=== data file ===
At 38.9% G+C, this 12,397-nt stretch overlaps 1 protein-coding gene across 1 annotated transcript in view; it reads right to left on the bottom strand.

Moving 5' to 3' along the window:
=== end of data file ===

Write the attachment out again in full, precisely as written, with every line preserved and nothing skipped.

At 38.9% G+C, this 12,397-nt stretch overlaps 1 protein-coding gene across 1 annotated transcript in view; it reads right to left on the bottom strand.

Moving 5' to 3' along the window: